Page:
Found on Tech Republic on Monday, 14 January 2019
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GoDaddy's analytics system is based on W3C Navigation Timing, but the company's practice of unilaterally opting in paying customers to an analytics service—tracking the visitors to websites hosted on GoDaddy services—without forewarning is deserving of criticism.

Kromin notes that he is "not against web host providers monitoring how their servers are running," but that "Injecting JavaScript into pages being served is far from passive and... a violation of trust between the web host and the customer."

Tracking users with methods that sound like a MITM attack are not a smart way to deal with your customers, or the GDPR.

German police ask router owners for help in identifying a bomber's MAC address

Found on ZD Net on Sunday, 13 January 2019
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In a press release published yesterday, police from the German state of Brandenburg, where the city of Berlin is located, is now asking router owners to comb through their logs for a specific MAC address.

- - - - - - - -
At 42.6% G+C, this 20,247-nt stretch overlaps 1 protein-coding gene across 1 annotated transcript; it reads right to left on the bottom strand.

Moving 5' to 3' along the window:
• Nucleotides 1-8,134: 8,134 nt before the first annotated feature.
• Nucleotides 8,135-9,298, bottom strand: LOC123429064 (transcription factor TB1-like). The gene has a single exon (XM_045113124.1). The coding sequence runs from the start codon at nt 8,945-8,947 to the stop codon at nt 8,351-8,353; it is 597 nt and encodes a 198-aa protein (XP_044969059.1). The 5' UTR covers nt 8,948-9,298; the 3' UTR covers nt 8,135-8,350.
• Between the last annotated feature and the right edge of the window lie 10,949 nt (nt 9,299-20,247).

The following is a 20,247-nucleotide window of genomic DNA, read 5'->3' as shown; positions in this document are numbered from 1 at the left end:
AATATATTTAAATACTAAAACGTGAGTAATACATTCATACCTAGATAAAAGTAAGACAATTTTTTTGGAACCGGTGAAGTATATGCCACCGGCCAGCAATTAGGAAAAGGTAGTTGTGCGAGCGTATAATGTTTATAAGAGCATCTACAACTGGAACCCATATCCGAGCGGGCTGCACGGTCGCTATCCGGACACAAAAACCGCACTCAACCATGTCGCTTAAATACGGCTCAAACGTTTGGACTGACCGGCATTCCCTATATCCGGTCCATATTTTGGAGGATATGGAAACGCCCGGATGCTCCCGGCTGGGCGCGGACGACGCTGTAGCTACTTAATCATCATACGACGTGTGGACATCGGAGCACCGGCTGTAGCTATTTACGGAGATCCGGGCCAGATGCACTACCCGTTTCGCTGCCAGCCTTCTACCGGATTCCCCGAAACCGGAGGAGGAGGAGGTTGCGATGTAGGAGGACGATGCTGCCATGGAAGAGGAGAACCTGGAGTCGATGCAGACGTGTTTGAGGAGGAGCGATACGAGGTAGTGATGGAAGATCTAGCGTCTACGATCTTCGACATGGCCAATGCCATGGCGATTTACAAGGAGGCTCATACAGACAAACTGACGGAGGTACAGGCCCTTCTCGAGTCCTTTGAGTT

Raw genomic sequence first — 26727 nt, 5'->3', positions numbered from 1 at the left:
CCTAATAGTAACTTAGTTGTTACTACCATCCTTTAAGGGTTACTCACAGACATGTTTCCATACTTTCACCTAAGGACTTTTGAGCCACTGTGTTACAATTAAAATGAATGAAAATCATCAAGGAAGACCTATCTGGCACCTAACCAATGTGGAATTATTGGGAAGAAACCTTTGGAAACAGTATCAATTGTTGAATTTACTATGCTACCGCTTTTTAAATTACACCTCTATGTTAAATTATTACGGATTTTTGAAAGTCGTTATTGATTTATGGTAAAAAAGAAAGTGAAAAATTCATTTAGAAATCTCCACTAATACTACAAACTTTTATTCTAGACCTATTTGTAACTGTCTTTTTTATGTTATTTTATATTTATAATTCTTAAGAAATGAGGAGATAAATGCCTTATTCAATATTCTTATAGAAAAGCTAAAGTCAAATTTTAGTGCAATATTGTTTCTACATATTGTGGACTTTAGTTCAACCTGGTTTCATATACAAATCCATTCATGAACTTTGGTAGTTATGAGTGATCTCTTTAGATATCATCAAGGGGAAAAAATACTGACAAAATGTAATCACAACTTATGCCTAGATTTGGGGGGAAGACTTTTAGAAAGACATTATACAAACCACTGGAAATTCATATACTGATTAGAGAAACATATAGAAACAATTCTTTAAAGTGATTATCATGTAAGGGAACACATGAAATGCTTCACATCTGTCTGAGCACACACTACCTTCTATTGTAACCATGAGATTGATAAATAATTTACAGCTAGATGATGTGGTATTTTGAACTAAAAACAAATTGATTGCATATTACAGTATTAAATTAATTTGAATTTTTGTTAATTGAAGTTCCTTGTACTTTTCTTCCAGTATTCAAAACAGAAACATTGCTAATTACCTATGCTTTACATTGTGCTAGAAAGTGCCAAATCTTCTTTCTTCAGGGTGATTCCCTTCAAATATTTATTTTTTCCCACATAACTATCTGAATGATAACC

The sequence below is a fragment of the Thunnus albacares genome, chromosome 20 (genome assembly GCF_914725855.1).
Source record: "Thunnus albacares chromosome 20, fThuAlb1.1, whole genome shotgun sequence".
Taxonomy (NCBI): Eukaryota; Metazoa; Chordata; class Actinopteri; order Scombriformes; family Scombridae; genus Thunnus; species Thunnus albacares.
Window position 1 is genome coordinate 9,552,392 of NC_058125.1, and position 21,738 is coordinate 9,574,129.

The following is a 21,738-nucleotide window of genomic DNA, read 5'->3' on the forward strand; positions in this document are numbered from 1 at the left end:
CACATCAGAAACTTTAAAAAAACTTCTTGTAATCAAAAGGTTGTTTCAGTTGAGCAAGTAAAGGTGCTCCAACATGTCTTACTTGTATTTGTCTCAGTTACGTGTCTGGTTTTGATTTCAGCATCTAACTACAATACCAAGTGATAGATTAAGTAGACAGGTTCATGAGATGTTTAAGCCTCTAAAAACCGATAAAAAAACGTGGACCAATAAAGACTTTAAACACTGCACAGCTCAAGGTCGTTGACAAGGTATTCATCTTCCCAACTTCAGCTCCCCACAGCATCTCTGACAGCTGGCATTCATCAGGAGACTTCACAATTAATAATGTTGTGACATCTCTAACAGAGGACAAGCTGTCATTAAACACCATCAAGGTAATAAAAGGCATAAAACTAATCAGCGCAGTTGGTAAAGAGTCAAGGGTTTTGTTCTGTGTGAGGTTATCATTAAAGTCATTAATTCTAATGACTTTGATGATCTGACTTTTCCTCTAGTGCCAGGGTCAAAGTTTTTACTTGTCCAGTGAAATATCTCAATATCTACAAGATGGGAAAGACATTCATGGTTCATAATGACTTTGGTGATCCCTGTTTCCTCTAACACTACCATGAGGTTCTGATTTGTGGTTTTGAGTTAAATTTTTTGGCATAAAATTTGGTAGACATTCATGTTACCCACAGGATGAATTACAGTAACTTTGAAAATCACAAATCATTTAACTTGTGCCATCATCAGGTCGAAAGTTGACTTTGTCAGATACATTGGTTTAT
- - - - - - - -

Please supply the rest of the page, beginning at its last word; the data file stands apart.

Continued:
The suspect demanded large sums of money from DHL and threatened to detonate bombs across Germany, at DHL courier stations, private companies, and in public spaces.

Unfortunately, the MAC address is considered as personally identifiable information so it would be covered by the DSGVO/GDPR. So router owners are legally not allowed to store this information, especially not for more than a year.

Amazon Dash Buttons Ruled Illegal in Germany

Found on Gizmodo on Saturday, 12 January 2019
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The watchdog organization complained that Amazon’s terms enable the company to switch out an ordered product with something else, and the buttons break laws protecting shoppers from buying things they are not fully informed about, according to Reuters.

“The decision is not only against innovation, it also prevents customers from making an informed choice for themselves about whether a service like Dash Button is a convenient way for them to shop,” the spokesperson said.